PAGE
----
Recognizing when SQL Server does not reclaim space in Visual C#.NET

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Recognizing when SQL Server does not reclaim space
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,REPLICATE('WXYZ', ROUND(RAND() * @cnt, 0)) ) ; END
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Now let s once again use the sys.dm_db_index_physical_stats DMV to see the space used by the table. Figure 5 displays the result of the query.
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Figure 5 Reviewing the space used by the dbo.Test table after inserting new rows
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Notice that the table is still using 158 data pages, but the average percent used for each page has increased to 62.9 percent from the prior value of 42.1 percent. The results confirm our expectations the holes were indeed reused by SQL Server. No additional pages were allocated; the free space available was used. At this point it is important to understand that, although SQL Server can and will automatically reuse space that was previously used by one or more rows, it will do so only under very specific circumstances. This behavior is most readily demonstrated through the use of a heap (a table without a clustered index) in which there is no predefined order of the rows. The behavior can also be observed in clustered tables when the newly inserted rows have key values that allow them to be inserted into the holes left by prior deletions. You shouldn t expect all newly inserted rows to fit nicely in the holes of a clustered table. The point is that SQL Server will reuse space as appropriate. To clean up after this example, let s execute one final statement to drop the dbo.Test table. Listing 6 displays the DROP statement.
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Listing 6 Dropping the dbo.Test table
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--clean up DROP TABLE dbo.Test ;
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Recognizing when SQL Server does not reclaim space
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Under certain circumstances SQL Server does not automatically reclaim space that is no longer being used. If a table definition is altered to drop one or more variable length columns, the space consumed by those columns is not immediately made available for reuse by SQL Server. To illustrate this behavior, let s consider an example. Let s create another test table using the script in listing 7. The script creates the table and populates it with 1,000 rows of data.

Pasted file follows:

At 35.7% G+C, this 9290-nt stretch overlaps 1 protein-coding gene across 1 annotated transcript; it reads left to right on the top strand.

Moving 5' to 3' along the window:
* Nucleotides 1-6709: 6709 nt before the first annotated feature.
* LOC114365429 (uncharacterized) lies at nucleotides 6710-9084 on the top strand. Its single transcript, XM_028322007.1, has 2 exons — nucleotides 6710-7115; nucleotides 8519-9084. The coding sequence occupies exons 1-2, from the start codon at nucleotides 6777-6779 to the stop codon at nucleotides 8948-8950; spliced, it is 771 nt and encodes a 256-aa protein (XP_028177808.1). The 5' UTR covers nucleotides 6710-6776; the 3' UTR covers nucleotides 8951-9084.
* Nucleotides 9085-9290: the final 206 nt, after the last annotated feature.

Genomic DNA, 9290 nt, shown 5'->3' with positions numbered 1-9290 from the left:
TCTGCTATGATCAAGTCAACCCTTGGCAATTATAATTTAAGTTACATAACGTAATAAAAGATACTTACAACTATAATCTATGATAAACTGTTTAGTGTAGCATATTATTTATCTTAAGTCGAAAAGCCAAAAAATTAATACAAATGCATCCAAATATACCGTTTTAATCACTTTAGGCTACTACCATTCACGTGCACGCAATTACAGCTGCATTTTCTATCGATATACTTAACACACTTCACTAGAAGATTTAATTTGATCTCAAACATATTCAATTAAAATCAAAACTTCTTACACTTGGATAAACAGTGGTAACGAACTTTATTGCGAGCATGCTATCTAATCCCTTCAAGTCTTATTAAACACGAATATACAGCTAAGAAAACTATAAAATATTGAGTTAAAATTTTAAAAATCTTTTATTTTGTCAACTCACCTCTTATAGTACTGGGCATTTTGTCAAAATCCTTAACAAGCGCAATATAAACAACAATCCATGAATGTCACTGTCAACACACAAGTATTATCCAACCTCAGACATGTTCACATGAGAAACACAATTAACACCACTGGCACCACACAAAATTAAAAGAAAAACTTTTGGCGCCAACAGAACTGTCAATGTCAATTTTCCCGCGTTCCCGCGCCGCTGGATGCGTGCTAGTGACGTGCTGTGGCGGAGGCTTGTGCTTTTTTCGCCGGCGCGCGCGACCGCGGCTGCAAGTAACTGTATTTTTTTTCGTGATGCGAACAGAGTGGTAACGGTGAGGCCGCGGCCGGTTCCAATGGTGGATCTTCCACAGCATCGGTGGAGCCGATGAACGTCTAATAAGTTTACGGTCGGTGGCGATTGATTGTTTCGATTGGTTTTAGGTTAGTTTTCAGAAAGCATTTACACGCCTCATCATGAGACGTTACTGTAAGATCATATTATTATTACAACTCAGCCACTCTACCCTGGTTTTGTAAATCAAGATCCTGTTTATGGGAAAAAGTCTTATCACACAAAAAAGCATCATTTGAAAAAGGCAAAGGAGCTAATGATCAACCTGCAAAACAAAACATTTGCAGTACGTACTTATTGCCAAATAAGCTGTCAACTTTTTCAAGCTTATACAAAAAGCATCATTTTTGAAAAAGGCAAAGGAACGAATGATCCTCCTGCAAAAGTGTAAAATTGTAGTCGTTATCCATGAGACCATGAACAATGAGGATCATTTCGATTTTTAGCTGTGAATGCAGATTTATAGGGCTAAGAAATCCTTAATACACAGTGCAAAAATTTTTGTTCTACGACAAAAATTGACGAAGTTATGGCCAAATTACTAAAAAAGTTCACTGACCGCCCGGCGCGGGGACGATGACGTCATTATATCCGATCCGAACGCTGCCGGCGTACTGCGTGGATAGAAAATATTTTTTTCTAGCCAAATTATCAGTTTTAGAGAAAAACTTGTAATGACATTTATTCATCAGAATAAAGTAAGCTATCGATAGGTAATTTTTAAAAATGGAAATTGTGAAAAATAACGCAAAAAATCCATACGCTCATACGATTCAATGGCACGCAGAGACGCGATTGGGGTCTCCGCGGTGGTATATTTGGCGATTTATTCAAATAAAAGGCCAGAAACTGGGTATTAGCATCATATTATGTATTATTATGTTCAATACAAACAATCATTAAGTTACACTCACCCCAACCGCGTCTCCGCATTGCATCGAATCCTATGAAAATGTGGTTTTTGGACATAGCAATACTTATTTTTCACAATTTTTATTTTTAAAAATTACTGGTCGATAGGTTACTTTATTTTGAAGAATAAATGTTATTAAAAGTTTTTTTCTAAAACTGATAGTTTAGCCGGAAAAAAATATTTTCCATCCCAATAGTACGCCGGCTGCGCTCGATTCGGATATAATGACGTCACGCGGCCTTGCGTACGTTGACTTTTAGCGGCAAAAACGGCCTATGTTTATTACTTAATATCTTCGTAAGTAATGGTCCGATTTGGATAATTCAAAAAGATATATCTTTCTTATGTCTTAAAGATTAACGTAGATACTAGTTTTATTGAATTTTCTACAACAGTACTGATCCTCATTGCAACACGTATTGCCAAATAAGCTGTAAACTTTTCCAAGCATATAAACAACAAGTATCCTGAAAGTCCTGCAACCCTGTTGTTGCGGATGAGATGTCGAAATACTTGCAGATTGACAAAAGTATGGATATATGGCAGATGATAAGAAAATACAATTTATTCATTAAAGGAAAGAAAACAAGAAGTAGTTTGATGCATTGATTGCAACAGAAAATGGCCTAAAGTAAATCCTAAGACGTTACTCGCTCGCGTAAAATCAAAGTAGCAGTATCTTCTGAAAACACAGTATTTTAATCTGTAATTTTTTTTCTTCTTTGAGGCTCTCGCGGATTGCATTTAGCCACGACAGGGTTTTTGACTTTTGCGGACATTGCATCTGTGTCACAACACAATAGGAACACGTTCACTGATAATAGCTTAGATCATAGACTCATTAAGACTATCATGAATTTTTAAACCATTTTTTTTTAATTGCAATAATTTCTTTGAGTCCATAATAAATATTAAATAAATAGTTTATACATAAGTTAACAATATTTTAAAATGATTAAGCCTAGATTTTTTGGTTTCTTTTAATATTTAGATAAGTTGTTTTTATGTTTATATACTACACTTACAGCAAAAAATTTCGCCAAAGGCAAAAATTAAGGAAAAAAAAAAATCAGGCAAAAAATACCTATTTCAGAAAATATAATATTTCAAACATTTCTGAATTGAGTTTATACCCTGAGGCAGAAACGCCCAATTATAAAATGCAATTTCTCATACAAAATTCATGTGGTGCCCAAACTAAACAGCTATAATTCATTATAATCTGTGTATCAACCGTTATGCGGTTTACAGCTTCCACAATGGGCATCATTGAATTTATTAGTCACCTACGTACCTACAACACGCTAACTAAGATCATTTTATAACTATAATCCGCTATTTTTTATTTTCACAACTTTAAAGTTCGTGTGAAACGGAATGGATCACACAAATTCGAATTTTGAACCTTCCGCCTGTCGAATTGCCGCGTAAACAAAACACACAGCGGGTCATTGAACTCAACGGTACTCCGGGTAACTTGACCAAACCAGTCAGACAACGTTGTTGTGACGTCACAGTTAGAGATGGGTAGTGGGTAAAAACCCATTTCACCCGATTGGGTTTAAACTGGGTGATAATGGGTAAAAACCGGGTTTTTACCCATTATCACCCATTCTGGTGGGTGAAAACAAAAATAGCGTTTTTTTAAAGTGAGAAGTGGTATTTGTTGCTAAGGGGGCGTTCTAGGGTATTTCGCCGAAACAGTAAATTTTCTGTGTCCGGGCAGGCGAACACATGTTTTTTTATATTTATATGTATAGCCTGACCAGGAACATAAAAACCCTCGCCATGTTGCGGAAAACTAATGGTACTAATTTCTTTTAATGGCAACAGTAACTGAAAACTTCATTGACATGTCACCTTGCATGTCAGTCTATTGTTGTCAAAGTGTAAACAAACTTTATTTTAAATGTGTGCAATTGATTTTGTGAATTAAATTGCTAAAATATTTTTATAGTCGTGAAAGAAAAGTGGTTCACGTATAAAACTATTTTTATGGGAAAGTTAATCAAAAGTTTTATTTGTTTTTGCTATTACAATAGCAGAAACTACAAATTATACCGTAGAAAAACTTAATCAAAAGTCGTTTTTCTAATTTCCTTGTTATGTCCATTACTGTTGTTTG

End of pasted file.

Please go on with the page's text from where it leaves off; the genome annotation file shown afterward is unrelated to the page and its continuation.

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Listing 7 Creating the dbo.Test2 table
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USE tempdb ; GO --create the dbo.Test2 table
CHAPTER 30 CREATE TABLE dbo.Test2 ( col1 INT ,col2 CHAR(25) ,col3 VARCHAR(4000) ) ; --create some test data DECLARE @cnt INT ; SET @cnt = 0 ; WHILE @cnt < 1000 BEGIN SELECT
Reusing space in a table
@cnt = @cnt + 1 ; INSERT dbo.Test2 ( col1,col2,col3) ( @cnt ,'test row # ' + CAST(@cnt AS VARCHAR(10)) ,REPLICATE('A', 4000) ) ; END VALUES
Figure 6 shows the results from the SELECT statement. This table has three columns of data, an integer in the first column, a character string in the second column that can contain up to 25 characters, and a variable length character string in the final column that contains 4,000 characters.
Figure 6 Viewing data in the dbo.Test2 table
Using the query shown in listing 3, we can see how much space our newly created dbo.Test2 table is consuming. Figure 7 shows the results. The newly created table takes up 500 data pages to store the 1,000 rows of data. Each data page is, on average, 99.9 percent full.
Figure 7 Space used by the dbo.Test2 table
Now to set up our test scenario, let s drop the third column, the one that consumes the most space. Listing 8 contains the ALTER TABLE script to drop col3; it then executes the DMV query to reveal the space used by the table.
Recognizing when SQL Server does not reclaim space
Listing 8
Dropping a varchar column in the dbo.Test table
--drop the last column ALTER TABLE dbo.Test2 DROP COLUMN col3 ; --check the space used again SELECT alloc_unit_type_desc ,page_count ,avg_page_space_used_in_percent ,record_count FROM sys.dm_db_index_physical_stats( DB_ID() ,OBJECT_ID(N'dbo.Test2') ,NULL ,NULL ,'Detailed') ;
Looking at the results in figure 8, we can see that we get the same results as before 500 data pages, storing 1,000 rows, each 99.9 percent full, and this after dropping the column that consumed the most space.
Figure 8 Reviewing the space used after dropping a column
Why is this When a table is altered to drop a column, SQL Server does not remove the column data from the data pages. Instead it updates the metadata in the system tables so that when queried, it appears as if the column no longer exists. The data is still present in the data pages, but it s not returned as a part of a result set. Thus, the space cannot be reused initially. So let s add some additional rows to the table and see what happens. The script shown in listing 9 inserts 500 additional rows into the dbo.Test2 table. Notice that this script inserts only two columns of data because we ve dropped the third column, col3.
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